Incredible Edible Aquifer
Objective: The students will be able to construct an aquifer in order to illustrate the geologic
formation of an aquifer, the different types of aquifers, how aquifers become contaminated and
the need to protect and conserve ground water resources.
In Maryland, groundwater supplies about 38 percent of the water that county and city
water departments supply to households and businesses. It provides drinking water for more
than 97 percent of the rural populations who do not get their water delivered to them.
Groundwater is stored in an aquifer, which is like a giant sponge. Water fills pores, spaces
and crevices between rock and sediment. The water contained in an aquifer is extracted by
drilling wells through soil and rock. There are two types of aquifer that groundwater can be taken
from, a confined aquifer and an unconfined aquifer. A confined aquifer is an aquifer that is
overlain by one or more layers of impermeable rock or soil that restricts water to within the
aquifer. An unconfined aquifer is an aquifer that is not overlain by a layer of impermeable rock or
Most water that is taken from an aquifer is clean and pure, since an aquifer acts as a
natural filter that traps sediment and other particles such as bacteria and provides natural
purification of the groundwater flowing through them. Unfortunately, groundwater can become
contaminated by improper use or disposal of chemicals such as fertilizers and household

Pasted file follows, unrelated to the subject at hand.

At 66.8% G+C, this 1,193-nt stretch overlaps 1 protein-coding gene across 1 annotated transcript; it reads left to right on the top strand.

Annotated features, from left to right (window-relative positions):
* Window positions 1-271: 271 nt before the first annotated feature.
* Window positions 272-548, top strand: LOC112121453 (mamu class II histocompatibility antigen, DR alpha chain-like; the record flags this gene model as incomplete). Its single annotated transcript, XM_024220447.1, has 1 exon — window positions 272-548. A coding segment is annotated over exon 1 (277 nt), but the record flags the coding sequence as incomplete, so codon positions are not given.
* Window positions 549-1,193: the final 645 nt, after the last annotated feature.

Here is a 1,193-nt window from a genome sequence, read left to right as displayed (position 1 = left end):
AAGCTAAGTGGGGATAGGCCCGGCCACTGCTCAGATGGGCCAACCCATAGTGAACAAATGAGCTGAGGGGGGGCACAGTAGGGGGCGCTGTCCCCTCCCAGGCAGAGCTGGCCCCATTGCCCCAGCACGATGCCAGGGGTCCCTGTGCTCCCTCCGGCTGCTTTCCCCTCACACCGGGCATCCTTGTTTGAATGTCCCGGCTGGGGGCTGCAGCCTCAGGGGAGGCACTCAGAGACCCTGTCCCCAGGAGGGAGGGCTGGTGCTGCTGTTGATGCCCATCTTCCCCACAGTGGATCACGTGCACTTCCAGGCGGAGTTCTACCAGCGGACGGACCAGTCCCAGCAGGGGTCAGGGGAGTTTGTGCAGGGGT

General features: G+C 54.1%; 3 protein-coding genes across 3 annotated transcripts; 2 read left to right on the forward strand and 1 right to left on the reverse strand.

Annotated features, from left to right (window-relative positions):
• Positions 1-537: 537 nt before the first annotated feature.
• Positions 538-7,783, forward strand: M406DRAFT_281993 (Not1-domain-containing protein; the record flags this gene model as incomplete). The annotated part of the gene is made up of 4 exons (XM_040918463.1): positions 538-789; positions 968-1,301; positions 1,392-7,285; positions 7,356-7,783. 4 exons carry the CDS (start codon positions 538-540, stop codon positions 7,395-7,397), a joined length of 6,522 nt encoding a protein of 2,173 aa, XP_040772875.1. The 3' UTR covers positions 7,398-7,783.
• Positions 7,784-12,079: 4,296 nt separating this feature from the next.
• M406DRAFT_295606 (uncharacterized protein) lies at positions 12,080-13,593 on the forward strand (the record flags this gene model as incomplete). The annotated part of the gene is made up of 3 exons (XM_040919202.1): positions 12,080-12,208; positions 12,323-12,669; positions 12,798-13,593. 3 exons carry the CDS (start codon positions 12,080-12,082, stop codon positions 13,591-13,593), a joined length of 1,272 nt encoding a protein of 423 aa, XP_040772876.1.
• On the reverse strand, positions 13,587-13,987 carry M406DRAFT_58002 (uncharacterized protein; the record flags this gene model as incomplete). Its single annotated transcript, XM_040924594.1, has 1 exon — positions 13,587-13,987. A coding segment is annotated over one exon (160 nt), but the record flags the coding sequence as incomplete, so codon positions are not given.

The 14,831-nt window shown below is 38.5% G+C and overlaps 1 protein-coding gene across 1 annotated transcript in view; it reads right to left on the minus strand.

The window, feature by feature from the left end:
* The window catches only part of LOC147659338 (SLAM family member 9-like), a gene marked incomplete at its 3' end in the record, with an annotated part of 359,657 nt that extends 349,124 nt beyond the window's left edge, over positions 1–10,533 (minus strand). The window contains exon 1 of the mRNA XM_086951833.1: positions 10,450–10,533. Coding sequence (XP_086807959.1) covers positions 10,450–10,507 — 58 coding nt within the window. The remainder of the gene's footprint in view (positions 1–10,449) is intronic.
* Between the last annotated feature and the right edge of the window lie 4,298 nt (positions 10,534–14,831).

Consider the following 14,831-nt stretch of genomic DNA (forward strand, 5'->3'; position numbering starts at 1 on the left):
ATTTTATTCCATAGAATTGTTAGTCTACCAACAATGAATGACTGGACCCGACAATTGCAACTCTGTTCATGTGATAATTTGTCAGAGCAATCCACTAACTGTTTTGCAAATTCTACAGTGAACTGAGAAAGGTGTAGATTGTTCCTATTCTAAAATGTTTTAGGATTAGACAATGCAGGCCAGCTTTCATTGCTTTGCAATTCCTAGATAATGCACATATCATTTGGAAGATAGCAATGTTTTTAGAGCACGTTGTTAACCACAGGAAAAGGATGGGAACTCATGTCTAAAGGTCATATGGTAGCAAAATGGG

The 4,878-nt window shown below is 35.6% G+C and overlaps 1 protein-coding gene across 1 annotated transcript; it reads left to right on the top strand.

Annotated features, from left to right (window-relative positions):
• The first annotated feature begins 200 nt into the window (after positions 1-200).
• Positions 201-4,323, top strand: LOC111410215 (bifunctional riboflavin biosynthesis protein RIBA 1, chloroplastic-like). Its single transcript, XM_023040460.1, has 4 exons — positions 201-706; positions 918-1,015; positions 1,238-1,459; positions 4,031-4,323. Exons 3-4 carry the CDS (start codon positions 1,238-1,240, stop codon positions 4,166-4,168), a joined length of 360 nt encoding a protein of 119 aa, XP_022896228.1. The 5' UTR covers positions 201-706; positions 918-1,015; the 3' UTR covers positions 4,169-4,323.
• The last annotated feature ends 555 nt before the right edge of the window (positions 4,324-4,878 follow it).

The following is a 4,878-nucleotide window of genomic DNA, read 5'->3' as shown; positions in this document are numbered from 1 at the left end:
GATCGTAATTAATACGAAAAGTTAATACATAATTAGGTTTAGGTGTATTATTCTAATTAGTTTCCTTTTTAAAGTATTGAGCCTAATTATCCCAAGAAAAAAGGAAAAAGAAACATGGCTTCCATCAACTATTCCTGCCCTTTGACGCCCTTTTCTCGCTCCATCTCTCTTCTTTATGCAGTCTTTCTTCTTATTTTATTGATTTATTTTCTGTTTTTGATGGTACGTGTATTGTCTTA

cleaners. These chemicals can then percolate downward through soil and rock into an aquifer,
and eventually into drinking water wells. Contamination of an aquifer poses a significant threat to
Chocolate Chips Spoons
Clear plastic cup Vanilla Ice cream
Clear soda Graham Cracker Crumbs
1. Fill the bottom of the clear plastic cup with a 1/2 inch layer of chocolate chips.
2. Add enough soda to just cover the chocolate chips
3. Add a 1 inch layer of ice cream, making sure it comes in contact with the sides of the cup.
4. Cover the ice cream with a layer of sprinkles.
5. Cover the sprinkles with a layer of graham cracker crumbs.
6. Using a straw “drill” a “well” into the center of the aquifer.
7. Begin to “pump” water from the well by slowly sucking on the straw. Observe what
happened to the groundwater.
8. Sprinkle green sugar over the top of the well. Then, pour a small amount of soda over the
top (1-2 tablespoons). Observe what happens to the soda and the green sugar.
Create a diagram of your aquifer in the space below. Label the following parts:
Gravel/soil saturated with water
Gravel/soil not saturated with water
1. What type of aquifer did you create? How do you know?
2. What did the following items represent:
a. Soda in chocolate chips:
b. Ice cream:
c. Chocolate chips:
e. Graham cracker crumbs:
f. Green sugar:
g. Pouring soda over aquifer:
3. Discuss the observations made during the activity with those sitting at your table. How did
your aquifer compare with other aquifers created at your table?
4. Do you think a contaminated aquifer can be cleaned? Explain.
5. State two reasons why we should conserve groundwater.
6. State three ways that we can protect groundwater.